Recovery through Ritual

This past Monday, I finished a cross-country adventure with my dog, Shakti, in a very solid 6 days, 5 nights.

The decision was only slightly less of a shock to me than it was to close friends and family. I needed a change. I saw myself slipping into unhealthy patterns. Following the nurturing replenishment of family and friends in my hometown, I allowed myself to consider and prioritize my own needs. To do this, my ego needs to step aside. Sadly, this has meant leaving behind relationships that I had come to cherish, that nourished me. Sacrifices are made when we endure change. And, I’ve learned, we can’t always know that the outcome is worth the struggle. But when we make a decision with our own best interests at heart, I believe you can’t go wrong. With this blind trust, with myself and Shakti in mind, we have arrived in Florida. We are home.

Packing up my apartment in Los Angeles and venturing across the country has reminded me of an important and enduring aspect of yoga tradition that I have found useful in my own life. When everything is turbulent and it’s impossible to see to the other side, or during a period of calm, in the eye of the storm, consistency of practice – or rituals – endure and cultivate grounding. Despite the whirling winds and monsoon rains that welcomed us on the final stint of our journey, breath stilled my mind and subtle reminders kept me present and grounded.

I mean this literally, that deep breaths seemed to arise from my chest and mouth even before I consciously recognized a potential threat. Breathing through it in this way, occasionally glancing down at the mala wrapped around my wrist, or switching over to mantra music when I felt my nerves were creeping too high, I strived to maintain balance and equilibrium (mentally and physiologically) with effortless intention.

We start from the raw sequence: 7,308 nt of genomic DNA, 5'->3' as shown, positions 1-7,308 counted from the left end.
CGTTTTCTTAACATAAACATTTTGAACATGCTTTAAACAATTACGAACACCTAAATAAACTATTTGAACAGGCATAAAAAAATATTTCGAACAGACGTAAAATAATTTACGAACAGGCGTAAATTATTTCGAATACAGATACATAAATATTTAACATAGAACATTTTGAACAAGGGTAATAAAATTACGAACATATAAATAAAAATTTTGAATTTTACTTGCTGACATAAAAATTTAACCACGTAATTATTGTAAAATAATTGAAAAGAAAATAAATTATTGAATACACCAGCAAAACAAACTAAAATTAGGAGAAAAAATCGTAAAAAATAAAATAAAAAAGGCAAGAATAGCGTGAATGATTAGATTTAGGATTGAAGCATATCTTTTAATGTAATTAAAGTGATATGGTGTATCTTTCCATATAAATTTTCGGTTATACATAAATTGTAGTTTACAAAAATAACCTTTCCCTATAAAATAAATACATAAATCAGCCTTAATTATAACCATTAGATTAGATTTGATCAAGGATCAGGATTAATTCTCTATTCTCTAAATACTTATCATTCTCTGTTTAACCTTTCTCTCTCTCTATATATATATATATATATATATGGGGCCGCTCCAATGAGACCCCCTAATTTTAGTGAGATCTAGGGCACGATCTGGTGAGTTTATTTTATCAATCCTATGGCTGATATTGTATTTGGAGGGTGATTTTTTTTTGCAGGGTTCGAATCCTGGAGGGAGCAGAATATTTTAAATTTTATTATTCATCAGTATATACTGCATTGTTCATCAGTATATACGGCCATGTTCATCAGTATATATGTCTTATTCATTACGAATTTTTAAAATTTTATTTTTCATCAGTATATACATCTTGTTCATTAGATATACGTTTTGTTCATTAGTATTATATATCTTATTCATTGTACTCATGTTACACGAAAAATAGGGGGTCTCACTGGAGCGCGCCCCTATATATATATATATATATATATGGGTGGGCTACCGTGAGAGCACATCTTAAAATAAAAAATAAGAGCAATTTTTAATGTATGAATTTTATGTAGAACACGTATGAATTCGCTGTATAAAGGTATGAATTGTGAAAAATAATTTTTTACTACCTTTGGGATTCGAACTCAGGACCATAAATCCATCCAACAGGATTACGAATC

I think of these as “passive rituals,” material items or bodily techniques (i.e. asana, pranayama) that are consistent and instigate a particular notion of familiarity, grounding, contentment, or peace. Like psychological triggers using symbolism, mundane objects or physical techniques can have a positive affect on our mental and physiological being regardless of personal perceived connotation. Assimilating traditional Eastern symbolism into my daily life – or whenever I choose to refer to the item or repeat the task – has proven to maintain contentment, calm and determined vigor whenever needed, even and especially in moments of crisis. As I told my parents while gripping my mala in post-hurricane storms in Florida, “I’ll be there soon, come hell or high water!”

As I settle in to my new temporary home at my parent’s house, I am also reminded of deliberate or “active rituals.” The day following my arrival, a process of settling in began. Unpacking the first items from my car, I hung Tibetan prayer flags reading “Om mani padme om,” a traditional mantra honoring and emphasizing the importance of devotional practice, along the top of a hutch in the kitchen. A subtle but poignant reminder of my intention to cultivate peace and tranquility any place I reside.